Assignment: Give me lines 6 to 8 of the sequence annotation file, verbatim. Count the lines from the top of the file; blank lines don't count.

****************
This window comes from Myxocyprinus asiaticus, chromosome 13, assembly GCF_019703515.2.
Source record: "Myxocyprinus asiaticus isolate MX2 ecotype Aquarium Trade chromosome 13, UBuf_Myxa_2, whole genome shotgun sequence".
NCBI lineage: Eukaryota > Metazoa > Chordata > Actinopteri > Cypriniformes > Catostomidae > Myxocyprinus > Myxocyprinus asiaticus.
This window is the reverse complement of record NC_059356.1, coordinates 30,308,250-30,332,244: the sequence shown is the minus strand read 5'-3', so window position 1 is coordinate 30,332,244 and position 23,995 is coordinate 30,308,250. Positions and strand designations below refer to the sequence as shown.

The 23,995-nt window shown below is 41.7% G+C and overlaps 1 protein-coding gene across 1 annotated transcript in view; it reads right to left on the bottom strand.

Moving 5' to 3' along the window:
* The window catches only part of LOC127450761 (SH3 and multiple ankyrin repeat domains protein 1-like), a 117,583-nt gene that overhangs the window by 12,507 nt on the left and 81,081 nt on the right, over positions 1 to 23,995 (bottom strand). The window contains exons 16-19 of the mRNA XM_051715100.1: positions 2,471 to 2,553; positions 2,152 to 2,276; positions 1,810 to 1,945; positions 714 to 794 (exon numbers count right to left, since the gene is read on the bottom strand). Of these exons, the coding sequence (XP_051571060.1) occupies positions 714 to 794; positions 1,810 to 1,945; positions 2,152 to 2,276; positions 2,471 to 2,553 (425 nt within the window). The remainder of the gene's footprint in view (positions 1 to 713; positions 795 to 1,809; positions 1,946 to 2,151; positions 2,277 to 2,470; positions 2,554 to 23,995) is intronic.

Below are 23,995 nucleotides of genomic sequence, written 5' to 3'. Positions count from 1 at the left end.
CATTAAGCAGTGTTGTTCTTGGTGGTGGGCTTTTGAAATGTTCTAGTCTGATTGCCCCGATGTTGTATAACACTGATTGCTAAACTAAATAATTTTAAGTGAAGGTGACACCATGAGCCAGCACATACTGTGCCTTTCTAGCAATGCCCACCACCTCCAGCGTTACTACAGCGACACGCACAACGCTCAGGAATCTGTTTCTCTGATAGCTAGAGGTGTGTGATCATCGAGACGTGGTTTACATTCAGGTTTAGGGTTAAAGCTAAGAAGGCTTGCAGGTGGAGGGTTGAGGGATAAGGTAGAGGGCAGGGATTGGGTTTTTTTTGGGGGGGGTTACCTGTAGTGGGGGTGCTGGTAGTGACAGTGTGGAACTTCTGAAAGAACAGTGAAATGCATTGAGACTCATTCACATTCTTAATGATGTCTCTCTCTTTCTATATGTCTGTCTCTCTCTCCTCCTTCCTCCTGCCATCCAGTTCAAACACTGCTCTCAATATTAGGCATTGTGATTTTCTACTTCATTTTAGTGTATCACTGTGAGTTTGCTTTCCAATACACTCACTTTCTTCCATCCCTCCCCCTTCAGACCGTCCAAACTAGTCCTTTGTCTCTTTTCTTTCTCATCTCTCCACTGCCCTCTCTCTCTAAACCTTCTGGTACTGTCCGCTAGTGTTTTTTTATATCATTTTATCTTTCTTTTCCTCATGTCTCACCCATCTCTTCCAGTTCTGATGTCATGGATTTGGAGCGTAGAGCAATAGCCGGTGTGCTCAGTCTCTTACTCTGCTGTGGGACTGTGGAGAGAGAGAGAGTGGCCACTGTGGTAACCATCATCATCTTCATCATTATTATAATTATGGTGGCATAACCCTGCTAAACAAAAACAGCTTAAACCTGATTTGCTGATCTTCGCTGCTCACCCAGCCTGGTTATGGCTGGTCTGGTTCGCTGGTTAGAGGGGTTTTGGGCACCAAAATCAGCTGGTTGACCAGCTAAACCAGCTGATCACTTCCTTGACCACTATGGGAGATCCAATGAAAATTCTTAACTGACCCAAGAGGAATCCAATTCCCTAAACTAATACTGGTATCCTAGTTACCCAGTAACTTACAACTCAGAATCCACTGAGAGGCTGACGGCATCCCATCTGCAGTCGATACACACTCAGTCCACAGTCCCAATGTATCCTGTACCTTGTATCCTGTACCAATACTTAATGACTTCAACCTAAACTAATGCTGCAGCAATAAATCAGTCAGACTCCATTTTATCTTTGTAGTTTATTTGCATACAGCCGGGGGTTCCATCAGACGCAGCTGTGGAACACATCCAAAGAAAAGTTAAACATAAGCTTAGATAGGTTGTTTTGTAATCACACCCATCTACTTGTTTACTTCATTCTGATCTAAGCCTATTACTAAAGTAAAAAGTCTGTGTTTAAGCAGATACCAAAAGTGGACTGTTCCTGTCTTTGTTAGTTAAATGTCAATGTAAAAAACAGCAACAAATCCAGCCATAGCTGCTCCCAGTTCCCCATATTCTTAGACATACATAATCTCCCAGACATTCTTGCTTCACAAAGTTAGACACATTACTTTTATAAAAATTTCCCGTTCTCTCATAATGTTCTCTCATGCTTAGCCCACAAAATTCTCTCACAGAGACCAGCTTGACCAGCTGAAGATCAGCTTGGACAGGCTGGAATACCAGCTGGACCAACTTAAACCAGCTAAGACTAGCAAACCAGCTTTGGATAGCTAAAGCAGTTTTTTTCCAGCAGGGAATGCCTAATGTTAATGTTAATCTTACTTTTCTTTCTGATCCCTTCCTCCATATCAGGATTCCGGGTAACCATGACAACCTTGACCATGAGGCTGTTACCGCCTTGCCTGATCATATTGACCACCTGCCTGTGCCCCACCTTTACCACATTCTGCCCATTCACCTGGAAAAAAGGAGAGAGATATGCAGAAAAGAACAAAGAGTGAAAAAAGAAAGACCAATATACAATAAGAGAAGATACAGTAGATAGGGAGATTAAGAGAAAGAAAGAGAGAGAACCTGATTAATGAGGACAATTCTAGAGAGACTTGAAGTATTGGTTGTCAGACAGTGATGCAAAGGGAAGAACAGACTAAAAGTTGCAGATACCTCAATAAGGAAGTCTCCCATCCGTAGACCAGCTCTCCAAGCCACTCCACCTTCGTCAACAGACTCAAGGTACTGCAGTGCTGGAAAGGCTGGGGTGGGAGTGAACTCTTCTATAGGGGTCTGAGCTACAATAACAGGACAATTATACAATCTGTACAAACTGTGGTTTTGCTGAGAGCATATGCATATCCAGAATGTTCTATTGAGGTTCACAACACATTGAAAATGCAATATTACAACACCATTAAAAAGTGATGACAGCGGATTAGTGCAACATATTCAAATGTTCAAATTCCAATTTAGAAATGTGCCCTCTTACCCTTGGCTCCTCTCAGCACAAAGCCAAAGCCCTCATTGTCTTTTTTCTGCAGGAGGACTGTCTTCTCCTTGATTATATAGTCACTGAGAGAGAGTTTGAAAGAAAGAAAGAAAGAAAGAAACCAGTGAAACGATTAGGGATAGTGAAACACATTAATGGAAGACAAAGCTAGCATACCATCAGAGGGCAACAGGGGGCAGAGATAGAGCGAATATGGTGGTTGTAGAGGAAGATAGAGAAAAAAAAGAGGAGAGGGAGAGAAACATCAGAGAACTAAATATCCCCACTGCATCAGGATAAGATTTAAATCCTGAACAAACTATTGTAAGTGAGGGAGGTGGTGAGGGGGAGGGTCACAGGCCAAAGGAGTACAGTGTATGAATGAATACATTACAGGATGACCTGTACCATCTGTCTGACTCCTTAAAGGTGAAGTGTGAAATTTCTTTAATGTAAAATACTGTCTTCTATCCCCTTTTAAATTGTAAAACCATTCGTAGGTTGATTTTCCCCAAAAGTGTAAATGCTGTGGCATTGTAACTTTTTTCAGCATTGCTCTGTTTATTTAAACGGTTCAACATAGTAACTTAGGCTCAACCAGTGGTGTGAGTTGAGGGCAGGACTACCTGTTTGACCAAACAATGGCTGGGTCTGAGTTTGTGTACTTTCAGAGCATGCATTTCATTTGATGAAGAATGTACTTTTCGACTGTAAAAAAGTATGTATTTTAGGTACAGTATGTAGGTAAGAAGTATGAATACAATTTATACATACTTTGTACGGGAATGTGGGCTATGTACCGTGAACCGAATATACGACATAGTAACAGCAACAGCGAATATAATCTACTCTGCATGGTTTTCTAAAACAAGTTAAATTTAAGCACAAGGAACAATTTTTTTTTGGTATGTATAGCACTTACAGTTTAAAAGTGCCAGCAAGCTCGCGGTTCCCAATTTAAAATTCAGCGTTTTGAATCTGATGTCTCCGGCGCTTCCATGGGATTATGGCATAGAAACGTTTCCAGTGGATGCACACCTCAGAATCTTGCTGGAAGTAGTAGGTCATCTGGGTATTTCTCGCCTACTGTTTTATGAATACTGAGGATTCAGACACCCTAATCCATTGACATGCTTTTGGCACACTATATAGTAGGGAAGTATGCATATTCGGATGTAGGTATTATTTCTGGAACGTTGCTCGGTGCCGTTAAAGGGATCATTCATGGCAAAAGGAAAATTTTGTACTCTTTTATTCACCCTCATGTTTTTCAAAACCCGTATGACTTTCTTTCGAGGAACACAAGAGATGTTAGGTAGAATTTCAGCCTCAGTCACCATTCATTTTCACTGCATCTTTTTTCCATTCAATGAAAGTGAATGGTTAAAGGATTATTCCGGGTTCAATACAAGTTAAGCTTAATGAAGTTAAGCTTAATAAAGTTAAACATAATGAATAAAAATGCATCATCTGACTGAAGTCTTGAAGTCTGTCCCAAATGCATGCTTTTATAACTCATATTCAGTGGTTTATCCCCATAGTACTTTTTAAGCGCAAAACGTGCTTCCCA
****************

Moving 5' to 3' along the window:
* The window catches only part of LOC127450761 (SH3 and multiple ankyrin repeat domains protein 1-like), a 117,583-nt gene that overhangs the window by 12,507 nt on the left and 81,081 nt on the right, over positions 1 to 23,995 (bottom strand). The window contains exons 16-19 of the mRNA XM_051715100.1: positions 2,471 to 2,553; positions 2,152 to 2,276; positions 1,810 to 1,945; positions 714 to 794 (exon numbers count right to left, since the gene is read on the bottom strand). Of these exons, the coding sequence (XP_051571060.1) occupies positions 714 to 794; positions 1,810 to 1,945; positions 2,152 to 2,276; positions 2,471 to 2,553 (425 nt within the window). The remainder of the gene's footprint in view (positions 1 to 713; positions 795 to 1,809; positions 1,946 to 2,151; positions 2,277 to 2,470; positions 2,554 to 23,995) is intronic.

Below are 23,995 nucleotides of genomic sequence, written 5' to 3'. Positions count from 1 at the left end.